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Old   June 22, 2016, 02:08
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Hi all,

I am trying to model natural convection heat transfer of nanofluids inside a square cavity using DPM method. I have following queries regarding that

1) How to convert volume fraction of nanoparticles to number of parcels in case of group injections? For eg: if I want to use 2% volume fraction of nanoparticles of 30 nm diameter, how to create injections for this case?
2) As it is natural convection, initially I need to define a uniform distribution of nanoparticles through out the flow domain.

I strongly believe that, experts here can clarify my doubts. Thank You.
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Old   June 22, 2016, 07:54
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(1) To provide fix volume fraction at an inlet requires that both phases enter at the same inlet in relative volume proportions. That is just simple algebra. You may need to think if there is a slip velocity between the two phases, but the starting point should be to assume the particle and fluid share the same velocity.

(2) You will need to a patch in DPM particles in the flow. But, you will not know the fluid or particle velcocities before hand, so you will potentially have settling issues as the convection develops. You might be just as well off to start with no initial particles and just run the simulation until it reaches the target volume fraction. Note that if you have an outlet (with or without a screen) and a particle inlet, you cannot enforce a full field average volume fraction. Even if you have no outlet, if you have a particle injection, the particle population will grow with time.

If the cavity is truly closed and you are seek steady state results, I'd question your rationale about using particle injections at all. Just do initial particle distributions at your target volume fraction and iterate until steady state...or at least until you can time average a transient window.
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Old   June 23, 2016, 00:57
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Quote:
Originally Posted by mprinkey View Post
(1) To provide fix volume fraction at an inlet requires that both phases enter at the same inlet in relative volume proportions. That is just simple algebra. You may need to think if there is a slip velocity between the two phases, but the starting point should be to assume the particle and fluid share the same velocity.

(2) You will need to a patch in DPM particles in the flow. But, you will not know the fluid or particle velcocities before hand, so you will potentially have settling issues as the convection develops. You might be just as well off to start with no initial particles and just run the simulation until it reaches the target volume fraction. Note that if you have an outlet (with or without a screen) and a particle inlet, you cannot enforce a full field average volume fraction. Even if you have no outlet, if you have a particle injection, the particle population will grow with time.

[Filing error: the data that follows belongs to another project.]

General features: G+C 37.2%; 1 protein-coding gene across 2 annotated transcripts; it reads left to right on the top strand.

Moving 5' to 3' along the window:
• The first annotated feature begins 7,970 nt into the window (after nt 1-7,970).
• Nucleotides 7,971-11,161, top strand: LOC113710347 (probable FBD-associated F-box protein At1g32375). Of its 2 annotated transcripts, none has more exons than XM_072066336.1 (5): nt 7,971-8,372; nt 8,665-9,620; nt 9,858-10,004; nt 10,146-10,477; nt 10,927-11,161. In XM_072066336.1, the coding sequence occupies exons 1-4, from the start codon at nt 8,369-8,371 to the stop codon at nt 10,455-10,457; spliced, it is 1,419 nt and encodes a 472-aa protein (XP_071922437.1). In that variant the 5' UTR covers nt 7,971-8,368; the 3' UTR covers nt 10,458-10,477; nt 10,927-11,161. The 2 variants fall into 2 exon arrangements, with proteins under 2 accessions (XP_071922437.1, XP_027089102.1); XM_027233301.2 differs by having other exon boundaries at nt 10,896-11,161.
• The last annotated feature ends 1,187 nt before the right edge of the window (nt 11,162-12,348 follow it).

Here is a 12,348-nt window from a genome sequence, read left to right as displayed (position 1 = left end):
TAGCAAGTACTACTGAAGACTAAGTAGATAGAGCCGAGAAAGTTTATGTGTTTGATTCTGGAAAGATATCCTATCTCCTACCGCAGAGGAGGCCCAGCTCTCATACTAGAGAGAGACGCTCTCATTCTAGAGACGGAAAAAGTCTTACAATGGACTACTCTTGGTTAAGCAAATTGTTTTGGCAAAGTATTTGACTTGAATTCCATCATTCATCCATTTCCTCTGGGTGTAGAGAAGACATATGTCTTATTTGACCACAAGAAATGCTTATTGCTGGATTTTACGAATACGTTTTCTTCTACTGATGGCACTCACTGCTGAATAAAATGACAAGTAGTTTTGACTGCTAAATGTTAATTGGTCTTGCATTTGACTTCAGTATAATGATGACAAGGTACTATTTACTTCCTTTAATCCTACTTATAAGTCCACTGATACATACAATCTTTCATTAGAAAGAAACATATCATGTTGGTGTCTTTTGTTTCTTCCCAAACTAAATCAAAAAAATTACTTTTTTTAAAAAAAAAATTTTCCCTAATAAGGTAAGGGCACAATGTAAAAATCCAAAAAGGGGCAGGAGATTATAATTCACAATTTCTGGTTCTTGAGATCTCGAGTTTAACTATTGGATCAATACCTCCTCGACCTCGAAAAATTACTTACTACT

If the cavity is truly closed and you are seek steady state results, I'd question your rationale about using particle injections at all. Just do initial particle distributions at your target volume fraction and iterate until steady state...or at least until you can time average a transient window.
Dear Sir,

Thank you very much for your elaborate reply.

I completely understood the point 2 of your post. Thanks for giving deep insights.

Sir, Can you please elaborate more on point 1. For eg: Let us take a scenario of flow around a circular cylinder in cylindrical coordinates with forced flow in laminar steady regime. I need a 2% volume fraction nanofluid to flow.

1) How will I decide the type of injection? single or surface or group.
2) How will I control the number of parcels, so that my volume fraction requirement is met out?

Sorry, I understand that you said it is a simple algebra. But, it will be helpful if you can give some more hints or a reference material which will be helpful in understanding these concepts.

Thank you once again.
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Old   June 23, 2016, 08:26
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Volume fraction is defined as the fraction of the total volume occupied by a given phase. You can compute the volume of a sphere for a given particle radius, right? And the number of particles times that particle volume divided by the total volume. That is all it takes. The details will depend on your particular solver input.
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Old   June 24, 2016, 01:35
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Quote:
Originally Posted by mprinkey View Post
Volume fraction is defined as the fraction of the total volume occupied by a given phase. You can compute the volume of a sphere for a given particle radius, right? And the number of particles times that particle volume divided by the total volume. That is all it takes. The details will depend on your particular solver input.
Dear Sir,

Thank you so much for your kind reply. I will update you with the progress. Thank You :-)
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